Mathematica 9 is now available
Services & Resources / Wolfram Forums
MathGroup Archive
*Archive Index
*Ask about this page
*Print this page
*Give us feedback
*Sign up for the Wolfram Insider

MathGroup Archive 1992

[Date Index] [Thread Index] [Author Index]

Search the Archive

GaAs(110) crystal structure package.

  • To: mathgroup at
  • Subject: GaAs(110) crystal structure package.
  • From: mclean at (Alastar McLean (rm 377))
  • Date: Thu, 13 Feb 92 09:54:52 EST

[The files described in this email have been placed on the
MathGroup anonymous ftp archive in pub/Packages/GALLIUM_ARSENIDE.
The .Hqx file has been tested on a Mac under Mathematica 2.0
after extraction with BinHex 4.0 and works fine.  Please report
any problems with the archive files to the mathgroup address. -smc]

README file for GaAs(110) crystal structure package.
Alastair McLean
Dpt Physics, Queen's University, Kingston, Ontario, K7L 3N6.
mclean at
13 February 1992

Copyright 1992 Permission is granted to modify and/or make copies 
of the files listed below for any purpose other than direct profit, 
or as part of a commercial product, provided this copyright notice 
is left intact and incorporated in the modified version. 

The Mathematica source code that I have included in this package
allows the GaAs(110) surface to be rendered within Mathematica. It
is similar to the CrystalStructure.m package that was distributed
with the first version of Mathematica. CrystalStructure.m is a 
representation of the diamond lattice and my packages were partly
inspired by the clarity with which CrystalStructure.m renders the 
diamond lattice, when the final output is generated Postscript, and the
fact that I wanted to be able to rotate the crytal structure and view
it from different angles to look for symmetry planes etc. Basically 
these models are alternatives to ball and stick type models. 

My own research involves studying the electronic structure of semi-
conductor surfaces and interfaces and I wanted to generate some models of 
epitaxial Sb and Bi overalyers on GaAs(110). To do this I had to first
generate a model of the zinc blende (110) surface. Some of the packages
I have included are therefore applicable to any zinc blende material 
(GaAs1.m, GaAs2.m, GaAs3.m & GaAs5.m). The other packages (GaAs4.m, GaAs6.m 
& GaAs7.m) are models of Bi or Sb overlayers on GaAs(110) and I have used 
the results of electron diffraction studies to position the atoms. The models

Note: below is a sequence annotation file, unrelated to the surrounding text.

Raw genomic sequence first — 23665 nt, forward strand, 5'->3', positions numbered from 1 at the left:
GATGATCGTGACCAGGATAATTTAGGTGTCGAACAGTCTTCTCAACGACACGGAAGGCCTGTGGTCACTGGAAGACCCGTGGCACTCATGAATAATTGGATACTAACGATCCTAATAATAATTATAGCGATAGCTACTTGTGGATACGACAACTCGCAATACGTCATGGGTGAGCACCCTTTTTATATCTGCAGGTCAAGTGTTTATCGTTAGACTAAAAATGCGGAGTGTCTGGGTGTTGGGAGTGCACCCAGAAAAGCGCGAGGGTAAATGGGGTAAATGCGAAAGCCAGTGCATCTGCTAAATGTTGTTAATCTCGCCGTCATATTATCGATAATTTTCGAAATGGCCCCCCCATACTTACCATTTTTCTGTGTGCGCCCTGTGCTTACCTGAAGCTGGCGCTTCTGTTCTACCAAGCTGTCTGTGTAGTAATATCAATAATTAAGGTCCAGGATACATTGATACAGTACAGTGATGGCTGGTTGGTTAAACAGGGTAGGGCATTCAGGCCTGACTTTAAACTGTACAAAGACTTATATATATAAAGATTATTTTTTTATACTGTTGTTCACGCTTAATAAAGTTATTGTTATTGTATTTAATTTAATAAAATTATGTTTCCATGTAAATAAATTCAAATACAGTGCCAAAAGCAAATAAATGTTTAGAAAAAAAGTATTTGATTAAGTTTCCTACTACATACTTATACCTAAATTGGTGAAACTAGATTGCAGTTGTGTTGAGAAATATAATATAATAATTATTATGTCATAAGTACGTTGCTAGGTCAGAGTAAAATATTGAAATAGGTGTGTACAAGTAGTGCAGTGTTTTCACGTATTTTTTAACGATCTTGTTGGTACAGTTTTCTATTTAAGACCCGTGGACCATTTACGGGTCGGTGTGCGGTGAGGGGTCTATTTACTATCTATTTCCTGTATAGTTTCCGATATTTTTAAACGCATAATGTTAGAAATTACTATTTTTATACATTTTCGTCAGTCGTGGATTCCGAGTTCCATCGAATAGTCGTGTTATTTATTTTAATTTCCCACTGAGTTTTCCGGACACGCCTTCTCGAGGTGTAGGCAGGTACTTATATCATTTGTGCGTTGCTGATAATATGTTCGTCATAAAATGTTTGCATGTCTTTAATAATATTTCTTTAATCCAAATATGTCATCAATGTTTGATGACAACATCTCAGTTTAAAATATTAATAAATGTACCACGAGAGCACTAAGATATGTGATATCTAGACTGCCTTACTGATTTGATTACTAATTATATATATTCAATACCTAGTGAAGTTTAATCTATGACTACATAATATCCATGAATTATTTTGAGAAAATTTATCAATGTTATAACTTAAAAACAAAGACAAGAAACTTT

true to life in the respect that they are scale models. In addition to the 
packages I have included a detailed Mathematica notebook which shows how to 
view the packages and describes the packages in considerably more detail than 
I do here. The notebook is in Macintosh format and it has been run through
BinHex 4.0. If you are interested in these packages I strongly suggest you
examine the notebook. If you use these packages are a basis for more elaborate
packages I would be interested to see the results. If would be nice to have
a library of crystal structures available. They are quite painstaking to 
construct and I'm sure they could be generated in a more elegant fashion.
I used brute force ! 

If you have any comments I can be contacted at mclean at

GaAs1.m. GaAs2.m, GaAs3.m, GaAs4.m, GaAs5.m, GaAs6.m, GaAs7.m


A Macintosh Mathematica notebook which demonstrates how to view the
GaAs packages and contains a lot of background information about the
structures, including references to the diffraction studies and lots
of zinc blende crystal structure jokes (although I refrained from sharing
the joke about the bravais lattice). The notebook has been run through 
BinHex 4.0 to merge the resource and data forks of the Macintosh original.

A section through a zinc blende lattice parallel to (110). Part of a -
how to build a zinc blende lattice - tutorial (see the notabook). Sections 
through the zinc blende lattice parallel to the (110) plane contain zigzag 
chains of anions (black) and cations (gray). 

Tutorial part 2. Building a zince blende lattice in a layer-by-layerfashion. 
Two (110) planes. No interplane bonds.

Tutorial part 3. Two (110) planes with interplanar bonds

Two GaAs(110) planes, illustrating the surface relaxation of the first and 
second layers. Relaxation atomic positions taken from LEED studies 
(Phys Rev B, 42, 8592 (1990)) 

Three layer unrelaxed (110) surface model. This is applicable to any
zinc blende lattice as I use bulk terminated atomic positions.

Two layers of GaAs(110) plus one layer of either Bi or Sb, unrelaxed 
atomic geometry 

Two layers GaAs(110) plus one layer of Bi in relaxed geometry. 
Atomic positions are specific to Bi on GaAs(110) and taken from
Phys Rev B, 42, 8592 (1990).


If you cannot examine the Macintosh notebook, you can display the packages
using e.g. 

<< GaAs1.m

     ViewPoint->{-1.643, -2.718, 1.168},
     BoxRatios->{1, 1, 0.5}]

Good Luck !

Alastair McLean

  • Prev by Date: Colored Noise
  • Next by Date: Arrays in C
  • Previous by thread: Colored Noise
  • Next by thread: Arrays in C